DALLAS — The Portland Trail Blazers rallied from a 30-point first half deficit, held a seven-point lead in in the fourth quarter only to be outscored 11-0 in the final four minutes and 24 second of the game to fall 103-98 to the Mavericks Friday night in Dallas.
With the loss, the Trail Blazers fall to 42-20 on the season and 18-12 on the road. They now sit in fifth place in the Western Conference standings, four gamers back from the Oklahoma City Thunder.
The Mavericks got into the bonus in the early stages of the fourth and scored 13 of their 28 points at the line to get the win.
“Disappointed with our start – obviously getting down 30 on the road is not what you want,” said Trail Blazers head coach Terry Stotts. “But I was proud of the way we competed and we were able to take the lead. We weren’t able to finish a few shots at the basket down the stretch. Dallas being in the bonus for most of the fourth quarter really affected the game in the fourth quarter. And that’s about it.”
Portland got off to easily their worst start of the season, shooting 21 percent from the field and turning the ball over six times to end the first 12 minutes with just 10 points.
Portland’s abysmal offensive production was just one side of a hideous first-quarter coin, with the Mavericks shooting 55 percent form the field and 50 percent from three to put up 33 points behind 15 from Dallas point guard Jose Calderon.
The Trail Blazers weren’t much better defensively in the second quarter, though they did improve to 50 percent shooting from the field to outscore Dallas 28-24. Thomas Robinson, playing for the first time since spraining the patella tendon in his left knee in Portland’s victory in Denver on Feb. 25, provided a much needed infusion of energy in the second, scoring nine points and pulling down eight rebounds while playing all 12 minutes in the quarter.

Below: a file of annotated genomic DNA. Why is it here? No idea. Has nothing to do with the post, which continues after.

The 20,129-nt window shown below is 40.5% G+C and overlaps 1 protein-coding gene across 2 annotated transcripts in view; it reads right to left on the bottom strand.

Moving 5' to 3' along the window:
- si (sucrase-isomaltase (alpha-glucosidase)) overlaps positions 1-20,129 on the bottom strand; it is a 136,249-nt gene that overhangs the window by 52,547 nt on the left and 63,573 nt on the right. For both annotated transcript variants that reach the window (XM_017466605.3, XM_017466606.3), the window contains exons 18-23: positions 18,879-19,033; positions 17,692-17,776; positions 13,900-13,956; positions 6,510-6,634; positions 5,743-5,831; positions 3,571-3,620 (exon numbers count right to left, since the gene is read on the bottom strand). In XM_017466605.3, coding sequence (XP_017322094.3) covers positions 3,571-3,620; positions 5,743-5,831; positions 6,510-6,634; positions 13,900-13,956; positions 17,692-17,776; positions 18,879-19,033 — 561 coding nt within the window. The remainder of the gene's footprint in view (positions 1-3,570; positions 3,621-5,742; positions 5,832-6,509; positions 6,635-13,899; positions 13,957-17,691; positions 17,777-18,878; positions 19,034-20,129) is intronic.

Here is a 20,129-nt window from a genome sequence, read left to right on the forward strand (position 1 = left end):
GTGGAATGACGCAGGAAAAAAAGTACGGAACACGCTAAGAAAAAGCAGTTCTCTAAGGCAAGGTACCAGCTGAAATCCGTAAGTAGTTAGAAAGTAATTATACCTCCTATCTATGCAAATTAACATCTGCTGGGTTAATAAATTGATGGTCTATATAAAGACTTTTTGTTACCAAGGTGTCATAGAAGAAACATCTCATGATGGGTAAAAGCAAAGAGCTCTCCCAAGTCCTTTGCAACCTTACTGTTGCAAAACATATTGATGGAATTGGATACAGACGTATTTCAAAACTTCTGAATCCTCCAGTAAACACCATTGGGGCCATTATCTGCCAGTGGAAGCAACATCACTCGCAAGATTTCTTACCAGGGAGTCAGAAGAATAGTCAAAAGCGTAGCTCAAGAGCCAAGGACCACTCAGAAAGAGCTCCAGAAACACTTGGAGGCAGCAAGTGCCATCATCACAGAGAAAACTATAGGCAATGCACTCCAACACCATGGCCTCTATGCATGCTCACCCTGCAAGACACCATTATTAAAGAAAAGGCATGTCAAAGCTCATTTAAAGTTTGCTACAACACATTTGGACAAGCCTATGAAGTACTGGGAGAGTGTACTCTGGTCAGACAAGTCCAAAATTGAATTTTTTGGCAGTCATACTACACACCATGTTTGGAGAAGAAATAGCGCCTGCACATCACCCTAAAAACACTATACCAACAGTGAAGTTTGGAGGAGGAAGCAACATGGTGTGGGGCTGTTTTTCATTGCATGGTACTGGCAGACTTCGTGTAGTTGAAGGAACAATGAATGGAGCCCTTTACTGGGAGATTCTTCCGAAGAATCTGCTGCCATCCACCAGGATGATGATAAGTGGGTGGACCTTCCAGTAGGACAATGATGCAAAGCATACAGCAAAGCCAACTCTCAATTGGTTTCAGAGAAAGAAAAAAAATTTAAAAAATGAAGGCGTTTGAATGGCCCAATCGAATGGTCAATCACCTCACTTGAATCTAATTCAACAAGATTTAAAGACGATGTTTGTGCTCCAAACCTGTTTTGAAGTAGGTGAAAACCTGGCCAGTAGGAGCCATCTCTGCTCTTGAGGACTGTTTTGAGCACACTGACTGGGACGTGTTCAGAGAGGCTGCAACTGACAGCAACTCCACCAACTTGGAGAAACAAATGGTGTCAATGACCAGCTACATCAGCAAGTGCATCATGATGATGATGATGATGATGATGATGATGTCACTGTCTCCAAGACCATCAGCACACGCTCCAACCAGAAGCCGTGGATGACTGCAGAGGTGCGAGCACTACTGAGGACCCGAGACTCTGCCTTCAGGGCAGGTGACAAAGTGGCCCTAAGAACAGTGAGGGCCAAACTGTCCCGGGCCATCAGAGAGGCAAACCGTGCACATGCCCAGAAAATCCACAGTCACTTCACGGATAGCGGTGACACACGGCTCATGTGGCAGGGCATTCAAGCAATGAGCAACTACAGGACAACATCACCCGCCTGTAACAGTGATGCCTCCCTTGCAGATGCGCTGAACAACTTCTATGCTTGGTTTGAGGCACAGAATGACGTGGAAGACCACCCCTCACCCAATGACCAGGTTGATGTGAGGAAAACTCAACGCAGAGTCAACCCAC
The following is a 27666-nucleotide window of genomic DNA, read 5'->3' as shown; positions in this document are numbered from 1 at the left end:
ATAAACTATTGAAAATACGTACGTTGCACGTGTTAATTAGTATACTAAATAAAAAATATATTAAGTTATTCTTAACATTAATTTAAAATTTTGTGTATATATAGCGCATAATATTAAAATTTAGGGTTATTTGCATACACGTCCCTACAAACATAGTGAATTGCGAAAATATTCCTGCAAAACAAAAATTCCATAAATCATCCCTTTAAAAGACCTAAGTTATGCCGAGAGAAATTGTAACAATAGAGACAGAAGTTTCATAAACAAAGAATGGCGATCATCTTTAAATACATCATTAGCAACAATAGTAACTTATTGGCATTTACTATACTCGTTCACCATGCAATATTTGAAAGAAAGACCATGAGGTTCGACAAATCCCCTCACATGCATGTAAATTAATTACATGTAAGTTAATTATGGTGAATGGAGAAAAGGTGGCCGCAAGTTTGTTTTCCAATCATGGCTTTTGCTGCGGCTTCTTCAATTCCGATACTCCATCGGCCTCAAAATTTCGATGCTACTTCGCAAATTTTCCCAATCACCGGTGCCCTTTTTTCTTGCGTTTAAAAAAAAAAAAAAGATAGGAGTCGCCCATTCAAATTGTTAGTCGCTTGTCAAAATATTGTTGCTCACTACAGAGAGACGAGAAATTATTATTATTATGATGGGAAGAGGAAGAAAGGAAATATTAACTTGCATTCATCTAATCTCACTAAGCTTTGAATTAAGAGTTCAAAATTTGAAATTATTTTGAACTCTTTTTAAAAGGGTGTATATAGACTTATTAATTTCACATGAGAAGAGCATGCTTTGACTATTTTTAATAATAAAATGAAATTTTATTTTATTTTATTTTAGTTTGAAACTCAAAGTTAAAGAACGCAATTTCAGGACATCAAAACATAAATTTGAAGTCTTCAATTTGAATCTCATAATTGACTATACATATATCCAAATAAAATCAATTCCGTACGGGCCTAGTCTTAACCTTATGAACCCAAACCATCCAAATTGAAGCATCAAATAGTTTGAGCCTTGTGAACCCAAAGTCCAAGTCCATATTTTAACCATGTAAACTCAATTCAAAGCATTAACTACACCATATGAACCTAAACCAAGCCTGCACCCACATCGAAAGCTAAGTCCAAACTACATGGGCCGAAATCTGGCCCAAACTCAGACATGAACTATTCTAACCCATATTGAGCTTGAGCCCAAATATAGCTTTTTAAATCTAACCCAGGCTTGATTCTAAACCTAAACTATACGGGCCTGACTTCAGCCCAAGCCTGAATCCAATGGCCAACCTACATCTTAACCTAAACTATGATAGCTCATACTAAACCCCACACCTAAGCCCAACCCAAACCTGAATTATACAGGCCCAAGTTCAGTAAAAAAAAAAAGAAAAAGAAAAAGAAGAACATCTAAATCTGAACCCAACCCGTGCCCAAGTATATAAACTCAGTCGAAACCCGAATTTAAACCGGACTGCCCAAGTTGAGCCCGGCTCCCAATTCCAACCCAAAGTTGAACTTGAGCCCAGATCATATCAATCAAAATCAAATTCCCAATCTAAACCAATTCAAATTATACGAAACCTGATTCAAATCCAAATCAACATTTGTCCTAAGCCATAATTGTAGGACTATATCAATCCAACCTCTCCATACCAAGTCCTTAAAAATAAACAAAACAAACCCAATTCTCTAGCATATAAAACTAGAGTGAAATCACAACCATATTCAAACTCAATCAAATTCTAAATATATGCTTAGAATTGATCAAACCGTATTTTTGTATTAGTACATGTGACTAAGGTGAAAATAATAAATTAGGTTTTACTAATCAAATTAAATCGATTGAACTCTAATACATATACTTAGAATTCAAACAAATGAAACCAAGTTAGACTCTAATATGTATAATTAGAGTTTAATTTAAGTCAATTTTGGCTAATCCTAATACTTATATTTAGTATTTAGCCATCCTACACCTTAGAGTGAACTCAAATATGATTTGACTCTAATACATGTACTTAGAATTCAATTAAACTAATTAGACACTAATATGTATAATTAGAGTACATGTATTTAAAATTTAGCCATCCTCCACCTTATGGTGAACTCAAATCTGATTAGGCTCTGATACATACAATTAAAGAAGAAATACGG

“We needed energy and he came in in the second quarter and he gave us a spark,” said Stotts of Robinson’s performance. “He did the same thing in the second half. It was good to see because he had been out for a while, but he has the ability to provide energy to the game and that’s what he did.”
But with so much damage already done in the first quarter, Portland trailed 57-38 at the halftime intermission.
But as bad as they were in the first quarter, Portland was just as good or better in the third. The Trail Blazers outscored the Mavericks 26-8 in the seven and a half minutes of the third quarter to pull to within 65-64. Roughly two minutes later, Portland would take their first lead of the night thanks to a offensive rebound and putback by LaMarcus Aldridge, who scored 18 of his game-high 30 points in the third.
“That was my first time really having my rhythm (since missing five games with a groin injury),” said Aldridge of his third-quarter performance. “Really feeling like myself again, making shots and just making good moves again.”